“Lieber Hammer als Amboss” is German for “Better hammer than anvil”. It’s a common proverb in many countries that acts as a metaphor for one’s life. It means someone is more effective in taking action than being acted upon.
It originates from blacksmithing, where a hammer is used to shape metal by striking it, while an anvil is used as a solid surface to support the metal being shaped. The hammer typically represents being proactive and decisive versus the anvil representing passivity and reactivity.
Goethe famously wrote about this predicament in his greatest work “Faust” where the character Faust must make a choice between a life of inaction and despair, or a life of action and fulfillment. Goethe encourages readers to be proactive and take action in their own lives, rather than simply allowing events to unfold around them.
Emily Dickinson famously mentioned this metaphor of being the hammer over the anvil throughout her works, especially in “Dare you see a Soul at the White Heat”.
The forge and its anvil represent the severe difficulties we deal with in life and a soul that is being constantly battered by God. Do you dare to be brave enough to be called to a white-hot soul and shape your life through strikes of a hammer when there’s designated light?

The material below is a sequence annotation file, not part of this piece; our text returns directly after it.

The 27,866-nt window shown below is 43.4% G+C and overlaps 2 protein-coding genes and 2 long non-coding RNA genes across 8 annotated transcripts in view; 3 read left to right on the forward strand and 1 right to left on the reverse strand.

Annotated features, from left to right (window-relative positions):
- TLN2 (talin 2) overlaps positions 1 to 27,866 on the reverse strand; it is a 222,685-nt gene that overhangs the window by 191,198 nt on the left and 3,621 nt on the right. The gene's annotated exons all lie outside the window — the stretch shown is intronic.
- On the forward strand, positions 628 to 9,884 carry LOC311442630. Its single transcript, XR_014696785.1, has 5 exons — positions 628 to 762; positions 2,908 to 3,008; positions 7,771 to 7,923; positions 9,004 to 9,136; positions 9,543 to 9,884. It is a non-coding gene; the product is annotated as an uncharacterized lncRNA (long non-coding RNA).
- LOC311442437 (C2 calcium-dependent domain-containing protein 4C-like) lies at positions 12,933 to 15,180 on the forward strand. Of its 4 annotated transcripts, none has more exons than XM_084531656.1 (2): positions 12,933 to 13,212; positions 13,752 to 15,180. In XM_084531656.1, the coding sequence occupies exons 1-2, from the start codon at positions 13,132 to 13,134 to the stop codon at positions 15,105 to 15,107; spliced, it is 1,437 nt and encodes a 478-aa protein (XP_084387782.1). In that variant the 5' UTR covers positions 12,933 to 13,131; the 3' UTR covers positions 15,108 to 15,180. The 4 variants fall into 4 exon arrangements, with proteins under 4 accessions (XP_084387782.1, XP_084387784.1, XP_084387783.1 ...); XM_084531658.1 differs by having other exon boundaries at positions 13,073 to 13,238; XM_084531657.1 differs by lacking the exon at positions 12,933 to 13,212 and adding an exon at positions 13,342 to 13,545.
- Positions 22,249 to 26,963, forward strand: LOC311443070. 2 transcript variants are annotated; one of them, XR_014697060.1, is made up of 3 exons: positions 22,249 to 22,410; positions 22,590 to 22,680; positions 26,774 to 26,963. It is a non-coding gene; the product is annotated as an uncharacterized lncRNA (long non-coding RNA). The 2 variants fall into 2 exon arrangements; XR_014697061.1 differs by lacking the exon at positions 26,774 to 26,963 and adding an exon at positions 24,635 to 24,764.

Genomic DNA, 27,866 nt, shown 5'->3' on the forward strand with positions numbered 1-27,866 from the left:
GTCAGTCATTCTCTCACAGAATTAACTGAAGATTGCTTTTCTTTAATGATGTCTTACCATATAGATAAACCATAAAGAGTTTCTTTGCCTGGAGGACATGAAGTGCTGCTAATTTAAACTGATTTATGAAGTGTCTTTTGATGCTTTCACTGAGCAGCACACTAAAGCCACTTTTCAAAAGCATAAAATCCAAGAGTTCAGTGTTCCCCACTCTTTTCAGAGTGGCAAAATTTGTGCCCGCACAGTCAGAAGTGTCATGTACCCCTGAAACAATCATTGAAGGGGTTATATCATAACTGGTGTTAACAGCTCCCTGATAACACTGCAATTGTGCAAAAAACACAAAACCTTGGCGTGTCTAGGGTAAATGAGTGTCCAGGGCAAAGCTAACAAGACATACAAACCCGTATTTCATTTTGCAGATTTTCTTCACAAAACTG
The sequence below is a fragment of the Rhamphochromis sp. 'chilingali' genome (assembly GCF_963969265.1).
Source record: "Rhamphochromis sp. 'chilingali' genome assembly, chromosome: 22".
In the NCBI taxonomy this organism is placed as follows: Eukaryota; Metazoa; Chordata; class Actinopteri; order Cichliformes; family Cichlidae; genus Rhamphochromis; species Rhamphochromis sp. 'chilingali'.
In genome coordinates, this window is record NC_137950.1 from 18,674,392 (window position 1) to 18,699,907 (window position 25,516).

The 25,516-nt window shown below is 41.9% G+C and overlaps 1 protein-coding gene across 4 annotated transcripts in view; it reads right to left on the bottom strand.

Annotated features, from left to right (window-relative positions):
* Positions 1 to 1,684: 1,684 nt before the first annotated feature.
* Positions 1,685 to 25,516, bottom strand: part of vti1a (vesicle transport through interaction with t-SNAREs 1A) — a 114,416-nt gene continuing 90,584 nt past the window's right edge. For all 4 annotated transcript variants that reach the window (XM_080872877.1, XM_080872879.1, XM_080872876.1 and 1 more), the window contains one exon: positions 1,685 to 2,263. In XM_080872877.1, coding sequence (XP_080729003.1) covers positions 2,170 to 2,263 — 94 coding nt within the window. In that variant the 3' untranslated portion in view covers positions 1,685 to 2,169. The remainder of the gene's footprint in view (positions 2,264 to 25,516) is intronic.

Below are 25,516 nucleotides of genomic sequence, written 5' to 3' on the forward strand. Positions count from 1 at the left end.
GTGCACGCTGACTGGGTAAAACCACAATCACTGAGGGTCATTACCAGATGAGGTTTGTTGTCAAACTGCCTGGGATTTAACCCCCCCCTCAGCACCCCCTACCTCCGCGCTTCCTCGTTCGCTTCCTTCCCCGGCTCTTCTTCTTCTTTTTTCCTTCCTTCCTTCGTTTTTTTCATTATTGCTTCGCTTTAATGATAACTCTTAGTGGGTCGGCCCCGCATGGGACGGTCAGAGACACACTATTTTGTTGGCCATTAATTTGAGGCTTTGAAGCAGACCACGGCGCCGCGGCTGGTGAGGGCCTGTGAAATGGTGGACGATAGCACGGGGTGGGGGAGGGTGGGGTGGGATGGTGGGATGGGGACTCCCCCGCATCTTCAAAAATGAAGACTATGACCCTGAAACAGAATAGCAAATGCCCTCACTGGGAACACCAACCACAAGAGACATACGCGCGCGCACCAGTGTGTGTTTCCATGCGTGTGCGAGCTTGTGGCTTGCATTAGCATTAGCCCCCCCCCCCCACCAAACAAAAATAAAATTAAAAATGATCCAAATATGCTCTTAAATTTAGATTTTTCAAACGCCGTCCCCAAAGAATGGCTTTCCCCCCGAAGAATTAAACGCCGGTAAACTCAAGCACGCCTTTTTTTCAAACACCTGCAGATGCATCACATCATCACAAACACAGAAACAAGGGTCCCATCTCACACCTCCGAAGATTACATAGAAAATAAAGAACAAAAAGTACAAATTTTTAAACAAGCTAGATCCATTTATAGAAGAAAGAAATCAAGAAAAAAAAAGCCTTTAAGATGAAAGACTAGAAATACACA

She wanted her metaphor to be clearly understood. That there’s an agent of change represented as the blacksmith in our lives. They select the material, apply the right heat(designated light), and then shape it with hammer strikes on the anvil.
If the blacksmith were a force such as God or the Logos and the material is our white-hot soul, then we are left two possibilities that the self can be. In this case, Dickinson chooses the hammer. As it is perceived to be the only way to shape the soul through action given the soul isn’t meant to be white-hot forever. In other words, she is saying that one must strike while the iron is hot.
While this is one major interpretation from Dickinson, there’s another from the language perspective. George Orwell would often question the meaning of this dying metaphor. He believed that it is commonly misunderstood that the anvil gets the worst of it. Instead, in real life it is always the anvil that breaks the hammer, never the other way around.
For Orwell, he isn’t considering the anvil as passivity or inaction. Rather he is seeing the anvil from the perspective of an immovable object. That the hammer is not an unstoppable force. That instead, there is a Yin-Yang clash where two forces exist in the same universe but one is overpowering of the other.
In language terms, many would identify this as a contradiction. That life is one big contradiction. The lesson we should learn from all these bright and brilliant writers is that life requires balance. That there’s a time to be a hammer striking at the white-hot soul just so much as there is a time to be the immovable object able to break major forces coming our way.